How does your approach to composing film scores differ to recording an album?
Well, they’re pretty, I’d say very different, how they both live within the realm of composition. Um, my music, I tend to have no writing collaborators. I’ll work with various performers for parts, but when you’re scoring a film, even though I’ll be the one composing the music, the director and in many cases, the editor have very big, um, beyond editorial, input on how it goes. Both, like tonally, um, arrangement wise. The atmosphere and vibe that should be coming from each cue. So really becomes a really nuanced and unique project to project, uh, relationship, and collaboration. And I think that’s what I like most about it, is that every single time I work on a new film project, it’s a completely new process, and starting from scratch and building up a vocabulary, and calling together influences and hearing like how they wanted something to sound. And then sending them something, see how they use it. And focusing in on trying to find the common grounds to best have music play a role, a small role, in a much larger project. Where when I’m making my own record, that is the entirety of it. The music itself is the focal point. Where in film, the music can be the focal point at times, but for the most part, it’s another flavour in a much larger recipe.

What advice would you have for emerging artists who are trying to cut through?
To tour. And to tour however you possibly can. Particularly within, around from where you live. Um, have shows in your house, have shows in any space that you can possibly have shows, and find like-minded artists. I think the, the Bandcamp search feature is a really amazing resource to, uh – I’m using it right now to find acts to open up for me on my upcoming tours in cities where I don’t already know anyone. I’m like, well, there’s this amazing group of people who are putting their own music out there, and self-releasing, and self-publishing. And luckily I can search by city, and genre. But I guess just to make sure that you’re putting your own voice into it. And I know a lot of people say that, but I think a lot of people say it because it’s true. And the more of yourself you can put into your work, I think the more it will resonate with people.

Bob Dylan once said, “you can write a song anywhere. In a railroad compartment, on a boat, on horseback. It helps to be moving.” Given the amount of time you spend on the road, would you agree with that sentiment?
Uh, I do. I think it’s a combination, I guess to go back to the boredom. While I love to travel, it certainly gets pretty boring a lot of the time. So writing really helps, and I love writing on a train. I think writing on a train is one of my favourite things. Uh, I still tour on that bus that you mentioned before, that uh, veg-powered bus. It’s a vehicle I always tour in in the States, and I love writing on that. It’s one of my favourite things, is to curl up in my bunk and try to, you know, you’re going to be sitting on it for seven, uh… you might as well try to write in that time.

If you could collaborate with any artist in any medium, who would it be, and what would you create?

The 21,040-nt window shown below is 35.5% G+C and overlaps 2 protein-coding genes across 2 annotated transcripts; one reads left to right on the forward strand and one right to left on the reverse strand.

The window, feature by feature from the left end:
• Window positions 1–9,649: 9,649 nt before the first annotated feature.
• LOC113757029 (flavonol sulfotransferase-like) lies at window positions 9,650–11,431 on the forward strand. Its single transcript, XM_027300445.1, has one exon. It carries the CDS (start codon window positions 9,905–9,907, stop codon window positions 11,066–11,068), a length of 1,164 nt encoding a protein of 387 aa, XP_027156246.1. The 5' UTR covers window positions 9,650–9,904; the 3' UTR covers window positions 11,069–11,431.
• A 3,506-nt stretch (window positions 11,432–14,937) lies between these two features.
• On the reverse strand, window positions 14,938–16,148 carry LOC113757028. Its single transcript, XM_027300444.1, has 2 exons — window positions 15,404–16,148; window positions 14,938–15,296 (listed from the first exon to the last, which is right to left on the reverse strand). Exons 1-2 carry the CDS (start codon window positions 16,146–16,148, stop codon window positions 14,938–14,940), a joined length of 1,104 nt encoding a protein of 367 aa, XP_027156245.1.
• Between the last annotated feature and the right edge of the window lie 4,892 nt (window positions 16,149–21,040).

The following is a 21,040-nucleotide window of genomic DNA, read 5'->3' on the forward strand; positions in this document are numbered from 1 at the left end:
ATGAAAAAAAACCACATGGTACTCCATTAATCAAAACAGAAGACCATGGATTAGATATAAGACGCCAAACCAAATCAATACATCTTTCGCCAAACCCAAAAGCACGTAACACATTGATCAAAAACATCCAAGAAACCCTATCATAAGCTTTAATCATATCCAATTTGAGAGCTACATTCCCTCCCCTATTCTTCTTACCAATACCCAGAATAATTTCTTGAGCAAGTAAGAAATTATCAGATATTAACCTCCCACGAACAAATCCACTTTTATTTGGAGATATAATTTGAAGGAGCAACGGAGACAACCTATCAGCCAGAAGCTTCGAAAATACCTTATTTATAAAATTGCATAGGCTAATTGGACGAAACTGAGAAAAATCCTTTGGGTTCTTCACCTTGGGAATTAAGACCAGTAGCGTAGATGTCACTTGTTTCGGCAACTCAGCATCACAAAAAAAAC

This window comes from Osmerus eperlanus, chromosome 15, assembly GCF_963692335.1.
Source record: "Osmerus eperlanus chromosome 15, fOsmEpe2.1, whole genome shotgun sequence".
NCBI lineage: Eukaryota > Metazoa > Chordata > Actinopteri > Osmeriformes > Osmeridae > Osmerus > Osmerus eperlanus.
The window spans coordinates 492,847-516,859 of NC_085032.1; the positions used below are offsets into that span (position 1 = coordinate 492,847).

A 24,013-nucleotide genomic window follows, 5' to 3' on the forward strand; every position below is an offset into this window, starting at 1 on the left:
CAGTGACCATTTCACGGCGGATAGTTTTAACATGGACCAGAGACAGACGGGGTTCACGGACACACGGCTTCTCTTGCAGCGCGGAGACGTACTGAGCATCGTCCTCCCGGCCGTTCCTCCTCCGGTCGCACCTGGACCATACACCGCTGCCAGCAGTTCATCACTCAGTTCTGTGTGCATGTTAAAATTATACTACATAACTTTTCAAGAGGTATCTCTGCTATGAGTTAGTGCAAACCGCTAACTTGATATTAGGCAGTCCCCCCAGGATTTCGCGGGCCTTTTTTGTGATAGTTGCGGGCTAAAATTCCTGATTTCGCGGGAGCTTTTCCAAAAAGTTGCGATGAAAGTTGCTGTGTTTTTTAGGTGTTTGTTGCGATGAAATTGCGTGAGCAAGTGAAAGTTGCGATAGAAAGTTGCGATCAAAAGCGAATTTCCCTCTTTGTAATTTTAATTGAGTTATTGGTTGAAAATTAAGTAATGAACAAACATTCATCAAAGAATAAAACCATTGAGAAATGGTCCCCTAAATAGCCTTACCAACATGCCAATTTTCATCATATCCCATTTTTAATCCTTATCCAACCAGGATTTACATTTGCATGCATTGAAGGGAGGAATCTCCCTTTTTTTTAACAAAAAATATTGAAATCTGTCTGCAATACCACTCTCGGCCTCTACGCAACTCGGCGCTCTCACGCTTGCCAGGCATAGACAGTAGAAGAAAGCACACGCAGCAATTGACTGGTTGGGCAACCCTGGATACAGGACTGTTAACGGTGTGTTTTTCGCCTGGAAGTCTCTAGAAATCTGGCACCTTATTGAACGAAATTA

If I could collaborate with any artist, in any medium? See, right now, I’m trying to think about all of the weirdest mediums of art. Um, like, uh, I don’t know if they count as artists, but like, every time I’m watching, uh, I don’t know. I’d have to think about it. This is a (laughs), this is a good question. Um, I don’t know, I really liked collaborating with Justin Peck on the… oh, this is for all of history?

Sure, yeah (laughs).
Or is this, so living or dead?

It could be either. However you’d like to interpret the question.
All right, all right. This is, and does it need to be an individual, or can it be a group?

It can be a group if you like, yeah.
Okay. This is getting, this is getting good. Um-

There’s no rules here (laughs).
(Laughs) Gee, I work better within confines… so I’m trying to find where exactly I am in this. Um, this, I don’t know. I really love, and for some reason my brain just keeps going to ‘parade’. I love a parade. Um, I love hearing music travel down the street, and blend with all the other music around it. But I don’t think – I don’t know any parade artists, so I can’t really speak to that.

Maybe you could work with a filmmaker, or another musician on a parade.
Yeah, those I thought, those I thought might be – (laughs) I think people want to know, like, which great parade enthusiast I would want to work with. Um, I think it would be Merce Cunningham, I think I’d work with, the famed choreographer. Working with choreographers and dancers is one of my favourite things to do, and when you asked the question, they were the first name who popped into my head, and then I started trying to find a weirder thing. But I think Merce. I think Merce really changed the way experimental music and contemporary dance, uh, you know. There was a huge, huge, influence on, not just 20th century dance, 20th century music. And it’s hard to imagine, like, the work of John Cage, or Christian Wolff, or a lot of that New York scene being what it was without Merce Cunningham’s dance behind it. All the way back to early John Cage, when they were doing like, the, Black College Mountain happenings, and that whole crazy tour with (painter) Robert Rauschenberg. Um, yeah, I’m going to go with Merce Cunningham.